Of course, there will still always be a bit of a buying peak on the Friday morning, the first day of the sale. But the event is becoming much more managed and controlled.Previously, as consumers tended to ‘panic buy’ early as the first deals were released, it was a race for retailers to compete to secure a chunk of a customer’s money as soon as possible. As well as this, it was more of a personal and selfish event, with consumers setting aside a block of money to spend purely on themselves, before the responsibilities of Christmas shopping for others began. However, with less disposable income, many people are now using Black Friday as a way to pick up early Christmas presents, and the event has morphed into an extension of the typical UK winter sales. Another reason for this evolution of Black Friday stems from a growing cynicism from consumers that many retailers are using the event to move unwanted stock and all the truly fantastic deals seen in the past are no longer offered. Customers expect openness and transparency in their dealings with a retailer and the ease of tracking and comparing information on the internet has given people more power than ever, allowing them to make a more informed decision. They can easily monitor prices, check whether the products are legitimate and research reviews before buying the product. In order to remain successful during this event, retailers have had to learn that they can no longer use Black Friday merely as a way to flog unsuccessful stock with huge and disarming discounts. That’s not to say that this technique isn’t still happening, but a lot more consumers are becoming savvier and more aware of these types of scams.
The benefits to retailers from a longer Black Friday sales cycleThere are still high revenue expectations for this year. During the Chinese equivalent, ‘Singles Day’, Alibaba made $31 billion alone, so all eyes are on Black Friday. However, retailers need to have a clear strategy of the return they want from their Black Friday campaign as each will have a slightly different timing, activity and metric set attached. The longer sales period for Black Friday can help with customer acquisition at a key time of year – if retailers can acquire new customers and keep them happy by providing them with a seamless and enjoyable experience, chances are high of repeating sales in the Christmas and New Year period. It is also the perfect opportunity to understand how to improve the customer experience for the rest of the year. As this event is no longer a siloed experience, there is a lot more information available – whether that is for customer re-engagement or understanding how consumers prefer to shop.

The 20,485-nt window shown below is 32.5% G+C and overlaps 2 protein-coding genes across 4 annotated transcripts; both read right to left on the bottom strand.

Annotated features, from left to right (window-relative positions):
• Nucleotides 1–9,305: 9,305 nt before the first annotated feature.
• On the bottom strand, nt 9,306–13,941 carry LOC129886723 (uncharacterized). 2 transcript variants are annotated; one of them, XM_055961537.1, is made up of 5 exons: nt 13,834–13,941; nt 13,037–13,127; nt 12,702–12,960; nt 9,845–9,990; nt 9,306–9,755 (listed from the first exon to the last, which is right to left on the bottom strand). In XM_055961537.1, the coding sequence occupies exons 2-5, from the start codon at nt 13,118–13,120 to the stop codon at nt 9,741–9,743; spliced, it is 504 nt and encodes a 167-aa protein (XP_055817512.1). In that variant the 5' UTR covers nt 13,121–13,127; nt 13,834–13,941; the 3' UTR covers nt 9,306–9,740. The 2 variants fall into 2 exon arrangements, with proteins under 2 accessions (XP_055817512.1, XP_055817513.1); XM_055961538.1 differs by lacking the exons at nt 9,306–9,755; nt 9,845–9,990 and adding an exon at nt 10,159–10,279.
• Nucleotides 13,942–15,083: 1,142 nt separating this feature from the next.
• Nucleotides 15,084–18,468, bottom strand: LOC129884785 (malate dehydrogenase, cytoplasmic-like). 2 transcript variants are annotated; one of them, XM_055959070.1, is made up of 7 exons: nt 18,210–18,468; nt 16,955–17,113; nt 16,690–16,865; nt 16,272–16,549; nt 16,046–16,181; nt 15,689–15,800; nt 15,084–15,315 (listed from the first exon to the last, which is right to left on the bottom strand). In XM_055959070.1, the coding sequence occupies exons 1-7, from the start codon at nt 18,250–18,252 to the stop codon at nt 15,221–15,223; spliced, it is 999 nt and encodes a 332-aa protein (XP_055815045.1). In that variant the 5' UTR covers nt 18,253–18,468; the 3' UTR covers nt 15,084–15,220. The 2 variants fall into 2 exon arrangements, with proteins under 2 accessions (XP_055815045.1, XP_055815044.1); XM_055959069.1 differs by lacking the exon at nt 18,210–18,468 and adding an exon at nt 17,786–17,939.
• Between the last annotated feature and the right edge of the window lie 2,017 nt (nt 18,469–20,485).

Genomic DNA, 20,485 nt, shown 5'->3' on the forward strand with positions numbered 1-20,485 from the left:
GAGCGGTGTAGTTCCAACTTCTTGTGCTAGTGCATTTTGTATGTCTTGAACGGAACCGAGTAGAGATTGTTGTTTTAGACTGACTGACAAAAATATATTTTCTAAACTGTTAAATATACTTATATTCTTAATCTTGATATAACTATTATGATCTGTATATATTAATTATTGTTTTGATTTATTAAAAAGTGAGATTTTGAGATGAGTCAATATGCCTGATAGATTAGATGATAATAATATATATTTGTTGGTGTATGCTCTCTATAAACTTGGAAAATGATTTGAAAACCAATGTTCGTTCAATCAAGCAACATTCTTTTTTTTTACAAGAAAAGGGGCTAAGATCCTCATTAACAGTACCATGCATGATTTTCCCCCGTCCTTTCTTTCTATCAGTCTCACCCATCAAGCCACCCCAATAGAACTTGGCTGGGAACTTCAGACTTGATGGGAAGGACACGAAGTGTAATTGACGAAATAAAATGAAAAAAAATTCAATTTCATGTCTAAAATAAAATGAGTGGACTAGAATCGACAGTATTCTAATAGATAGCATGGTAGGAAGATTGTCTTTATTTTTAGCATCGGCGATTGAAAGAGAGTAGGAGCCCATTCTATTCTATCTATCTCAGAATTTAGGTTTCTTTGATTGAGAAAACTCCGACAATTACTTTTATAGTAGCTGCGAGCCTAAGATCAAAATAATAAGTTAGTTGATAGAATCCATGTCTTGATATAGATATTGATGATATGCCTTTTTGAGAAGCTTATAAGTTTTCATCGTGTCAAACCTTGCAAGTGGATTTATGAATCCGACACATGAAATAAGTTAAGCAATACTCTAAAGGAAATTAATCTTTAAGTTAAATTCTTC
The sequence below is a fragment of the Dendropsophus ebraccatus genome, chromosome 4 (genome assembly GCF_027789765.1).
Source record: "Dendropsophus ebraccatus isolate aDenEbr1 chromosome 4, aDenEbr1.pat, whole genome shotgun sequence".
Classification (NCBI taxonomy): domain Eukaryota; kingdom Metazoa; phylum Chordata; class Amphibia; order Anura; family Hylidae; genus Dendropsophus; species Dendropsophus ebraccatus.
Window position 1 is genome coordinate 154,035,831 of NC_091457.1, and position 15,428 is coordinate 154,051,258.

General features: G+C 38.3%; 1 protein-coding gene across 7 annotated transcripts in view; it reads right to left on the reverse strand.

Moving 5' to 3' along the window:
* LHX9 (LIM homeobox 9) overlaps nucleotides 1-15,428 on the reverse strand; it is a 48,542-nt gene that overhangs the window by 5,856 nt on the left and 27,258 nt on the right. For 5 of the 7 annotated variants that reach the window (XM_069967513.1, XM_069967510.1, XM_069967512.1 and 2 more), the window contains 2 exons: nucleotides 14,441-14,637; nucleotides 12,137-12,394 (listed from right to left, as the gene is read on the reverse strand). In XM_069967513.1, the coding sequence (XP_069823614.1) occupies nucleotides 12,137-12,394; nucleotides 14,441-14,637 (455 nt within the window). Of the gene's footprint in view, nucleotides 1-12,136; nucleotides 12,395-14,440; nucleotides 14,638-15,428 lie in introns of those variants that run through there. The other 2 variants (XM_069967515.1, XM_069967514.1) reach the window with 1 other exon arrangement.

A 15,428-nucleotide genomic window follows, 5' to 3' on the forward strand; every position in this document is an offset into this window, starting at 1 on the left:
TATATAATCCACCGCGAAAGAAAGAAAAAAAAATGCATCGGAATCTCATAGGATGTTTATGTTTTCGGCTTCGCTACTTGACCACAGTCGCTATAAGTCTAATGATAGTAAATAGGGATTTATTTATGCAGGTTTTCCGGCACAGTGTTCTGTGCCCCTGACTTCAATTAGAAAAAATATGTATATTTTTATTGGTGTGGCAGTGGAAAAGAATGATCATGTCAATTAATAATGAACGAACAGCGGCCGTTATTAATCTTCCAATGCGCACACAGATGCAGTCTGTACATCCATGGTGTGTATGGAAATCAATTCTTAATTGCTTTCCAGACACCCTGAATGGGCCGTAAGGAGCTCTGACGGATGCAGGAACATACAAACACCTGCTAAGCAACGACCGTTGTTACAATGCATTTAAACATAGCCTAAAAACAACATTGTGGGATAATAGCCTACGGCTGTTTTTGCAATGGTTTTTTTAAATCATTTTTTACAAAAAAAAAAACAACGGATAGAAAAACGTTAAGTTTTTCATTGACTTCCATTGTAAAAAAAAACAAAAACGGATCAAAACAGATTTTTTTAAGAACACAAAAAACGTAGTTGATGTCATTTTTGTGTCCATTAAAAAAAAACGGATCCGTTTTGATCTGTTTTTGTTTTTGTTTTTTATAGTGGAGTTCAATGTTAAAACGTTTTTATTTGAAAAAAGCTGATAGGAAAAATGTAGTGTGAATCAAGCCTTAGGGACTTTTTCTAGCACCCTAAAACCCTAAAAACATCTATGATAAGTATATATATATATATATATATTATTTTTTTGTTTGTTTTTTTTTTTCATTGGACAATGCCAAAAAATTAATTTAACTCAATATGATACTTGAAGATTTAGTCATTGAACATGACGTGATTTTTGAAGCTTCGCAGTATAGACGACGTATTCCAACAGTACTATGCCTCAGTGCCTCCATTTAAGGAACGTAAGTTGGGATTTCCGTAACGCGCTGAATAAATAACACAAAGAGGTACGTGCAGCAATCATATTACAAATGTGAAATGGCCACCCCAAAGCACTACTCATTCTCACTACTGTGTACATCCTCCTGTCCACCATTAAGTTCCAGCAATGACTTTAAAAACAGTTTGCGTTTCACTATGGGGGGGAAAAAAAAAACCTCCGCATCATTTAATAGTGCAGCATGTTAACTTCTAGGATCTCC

Another benefit to retailers of shifting sales to earlier in the Christmas shopping season is that orders can be processed and shipped well before Christmas.This means there’s no danger that people won’t receive gifts in time for Christmas, and also frees up capacity for later in the season. It also means that organisations are not under such tremendous pressure to keep its website live under incredible spikes in website traffic, as orders filter through over a week-long period rather than just 24 hours, therefore mitigating the risk of a site failing on performance terms. Black Friday is thus a prime example that as consumer buying habits change, retailers must evolve alongside them to remain competitive. The UK has developed its own take on Black Friday and eCommerce businesses in particular have a prime opportunity to benefit from this transformation. Retailers still have to invest in providing a seamless and transparent online shopping experience to ensure that they keep customers for life and not just for Black Friday. Gavin Masters is industry principal at Maginus.
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